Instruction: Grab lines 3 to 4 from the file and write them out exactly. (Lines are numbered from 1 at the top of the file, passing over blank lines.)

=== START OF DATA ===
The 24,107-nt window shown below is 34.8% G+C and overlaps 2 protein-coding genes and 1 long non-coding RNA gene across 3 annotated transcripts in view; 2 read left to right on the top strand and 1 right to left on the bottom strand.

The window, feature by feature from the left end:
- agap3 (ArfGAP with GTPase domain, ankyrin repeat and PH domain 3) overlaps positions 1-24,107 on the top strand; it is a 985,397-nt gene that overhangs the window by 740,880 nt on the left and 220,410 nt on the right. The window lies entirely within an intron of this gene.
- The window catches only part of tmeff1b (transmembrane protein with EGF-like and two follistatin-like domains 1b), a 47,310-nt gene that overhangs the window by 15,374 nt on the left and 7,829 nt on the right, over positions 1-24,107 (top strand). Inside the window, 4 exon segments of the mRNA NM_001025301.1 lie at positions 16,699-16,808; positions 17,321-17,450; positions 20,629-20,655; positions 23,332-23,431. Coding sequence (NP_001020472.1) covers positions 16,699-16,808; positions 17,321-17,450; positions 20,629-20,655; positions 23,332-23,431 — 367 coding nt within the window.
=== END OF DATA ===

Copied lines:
- agap3 (ArfGAP with GTPase domain, ankyrin repeat and PH domain 3) overlaps positions 1-24,107 on the top strand; it is a 985,397-nt gene that overhangs the window by 740,880 nt on the left and 220,410 nt on the right. The window lies entirely within an intron of this gene.
- The window catches only part of tmeff1b (transmembrane protein with EGF-like and two follistatin-like domains 1b), a 47,310-nt gene that overhangs the window by 15,374 nt on the left and 7,829 nt on the right, over positions 1-24,107 (top strand). Inside the window, 4 exon segments of the mRNA NM_001025301.1 lie at positions 16,699-16,808; positions 17,321-17,450; positions 20,629-20,655; positions 23,332-23,431. Coding sequence (NP_001020472.1) covers positions 16,699-16,808; positions 17,321-17,450; positions 20,629-20,655; positions 23,332-23,431 — 367 coding nt within the window.